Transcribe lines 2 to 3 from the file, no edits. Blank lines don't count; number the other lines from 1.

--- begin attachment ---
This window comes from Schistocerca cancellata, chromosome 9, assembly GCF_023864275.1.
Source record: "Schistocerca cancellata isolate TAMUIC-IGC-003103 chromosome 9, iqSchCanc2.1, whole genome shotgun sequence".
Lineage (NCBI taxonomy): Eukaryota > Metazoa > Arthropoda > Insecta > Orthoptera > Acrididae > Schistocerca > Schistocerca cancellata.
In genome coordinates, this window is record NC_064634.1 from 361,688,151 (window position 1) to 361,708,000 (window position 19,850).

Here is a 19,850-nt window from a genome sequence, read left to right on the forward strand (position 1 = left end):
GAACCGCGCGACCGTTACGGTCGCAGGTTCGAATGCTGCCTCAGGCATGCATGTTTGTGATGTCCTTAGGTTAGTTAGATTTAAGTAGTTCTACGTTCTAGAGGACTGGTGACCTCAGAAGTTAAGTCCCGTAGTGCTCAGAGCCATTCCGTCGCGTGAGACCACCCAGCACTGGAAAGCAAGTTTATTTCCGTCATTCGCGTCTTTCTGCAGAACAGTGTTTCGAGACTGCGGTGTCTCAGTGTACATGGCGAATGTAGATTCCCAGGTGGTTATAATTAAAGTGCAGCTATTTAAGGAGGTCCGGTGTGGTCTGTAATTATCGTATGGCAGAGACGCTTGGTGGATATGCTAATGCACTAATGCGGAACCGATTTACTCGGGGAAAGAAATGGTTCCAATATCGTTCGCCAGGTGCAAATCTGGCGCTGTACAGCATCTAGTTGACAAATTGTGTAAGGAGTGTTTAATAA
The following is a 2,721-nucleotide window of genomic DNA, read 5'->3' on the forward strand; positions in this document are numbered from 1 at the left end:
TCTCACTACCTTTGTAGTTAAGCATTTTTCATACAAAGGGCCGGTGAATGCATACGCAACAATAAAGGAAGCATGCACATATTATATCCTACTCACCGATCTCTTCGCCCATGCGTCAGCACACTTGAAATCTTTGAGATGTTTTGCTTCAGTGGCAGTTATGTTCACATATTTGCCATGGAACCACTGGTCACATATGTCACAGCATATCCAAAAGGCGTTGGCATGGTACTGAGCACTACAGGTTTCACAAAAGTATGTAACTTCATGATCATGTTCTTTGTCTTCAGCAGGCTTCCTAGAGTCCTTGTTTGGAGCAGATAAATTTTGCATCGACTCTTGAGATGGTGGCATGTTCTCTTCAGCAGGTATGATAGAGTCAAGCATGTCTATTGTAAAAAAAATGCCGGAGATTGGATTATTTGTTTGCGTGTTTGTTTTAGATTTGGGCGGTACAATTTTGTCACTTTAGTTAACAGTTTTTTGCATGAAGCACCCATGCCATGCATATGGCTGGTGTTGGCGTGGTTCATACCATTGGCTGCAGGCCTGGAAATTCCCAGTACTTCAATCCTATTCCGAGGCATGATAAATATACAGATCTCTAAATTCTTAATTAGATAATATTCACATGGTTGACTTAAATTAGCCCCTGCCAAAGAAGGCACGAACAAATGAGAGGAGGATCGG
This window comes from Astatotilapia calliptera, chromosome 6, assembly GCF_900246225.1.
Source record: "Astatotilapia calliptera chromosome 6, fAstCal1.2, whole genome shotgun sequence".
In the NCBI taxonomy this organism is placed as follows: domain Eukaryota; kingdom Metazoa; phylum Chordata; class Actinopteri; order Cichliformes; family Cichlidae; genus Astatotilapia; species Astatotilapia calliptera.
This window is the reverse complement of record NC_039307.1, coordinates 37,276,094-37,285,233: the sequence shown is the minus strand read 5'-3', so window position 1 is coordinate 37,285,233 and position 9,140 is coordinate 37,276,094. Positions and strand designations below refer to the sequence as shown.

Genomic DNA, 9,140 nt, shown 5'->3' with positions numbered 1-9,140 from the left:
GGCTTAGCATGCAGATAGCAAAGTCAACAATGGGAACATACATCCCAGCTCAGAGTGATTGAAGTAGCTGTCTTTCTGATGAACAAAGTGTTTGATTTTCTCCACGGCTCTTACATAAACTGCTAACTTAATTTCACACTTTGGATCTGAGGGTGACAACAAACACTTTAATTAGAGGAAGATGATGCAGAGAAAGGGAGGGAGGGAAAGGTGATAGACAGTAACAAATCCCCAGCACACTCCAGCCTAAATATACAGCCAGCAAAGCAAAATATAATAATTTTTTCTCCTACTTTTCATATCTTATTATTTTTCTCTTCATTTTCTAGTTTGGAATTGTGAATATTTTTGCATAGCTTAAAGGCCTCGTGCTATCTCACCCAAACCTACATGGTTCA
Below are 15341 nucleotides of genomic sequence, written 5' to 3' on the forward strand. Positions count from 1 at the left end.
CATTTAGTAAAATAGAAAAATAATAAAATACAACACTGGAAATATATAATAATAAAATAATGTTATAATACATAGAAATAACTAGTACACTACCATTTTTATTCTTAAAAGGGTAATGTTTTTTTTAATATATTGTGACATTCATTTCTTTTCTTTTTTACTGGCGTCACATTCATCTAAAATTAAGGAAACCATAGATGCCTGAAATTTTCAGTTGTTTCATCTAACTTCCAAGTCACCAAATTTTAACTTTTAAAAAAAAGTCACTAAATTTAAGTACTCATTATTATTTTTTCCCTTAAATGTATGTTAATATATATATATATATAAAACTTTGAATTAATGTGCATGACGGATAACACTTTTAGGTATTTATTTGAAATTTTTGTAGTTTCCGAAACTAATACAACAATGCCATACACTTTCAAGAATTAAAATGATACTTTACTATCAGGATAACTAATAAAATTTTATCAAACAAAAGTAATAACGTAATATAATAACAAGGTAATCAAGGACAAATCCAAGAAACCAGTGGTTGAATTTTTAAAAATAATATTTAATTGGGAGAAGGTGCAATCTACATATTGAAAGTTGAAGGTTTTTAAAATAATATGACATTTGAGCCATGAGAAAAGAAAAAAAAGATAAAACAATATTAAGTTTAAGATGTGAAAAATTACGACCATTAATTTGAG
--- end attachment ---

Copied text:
Source record: "Schistocerca cancellata isolate TAMUIC-IGC-003103 chromosome 9, iqSchCanc2.1, whole genome shotgun sequence".
Lineage (NCBI taxonomy): Eukaryota > Metazoa > Arthropoda > Insecta > Orthoptera > Acrididae > Schistocerca > Schistocerca cancellata.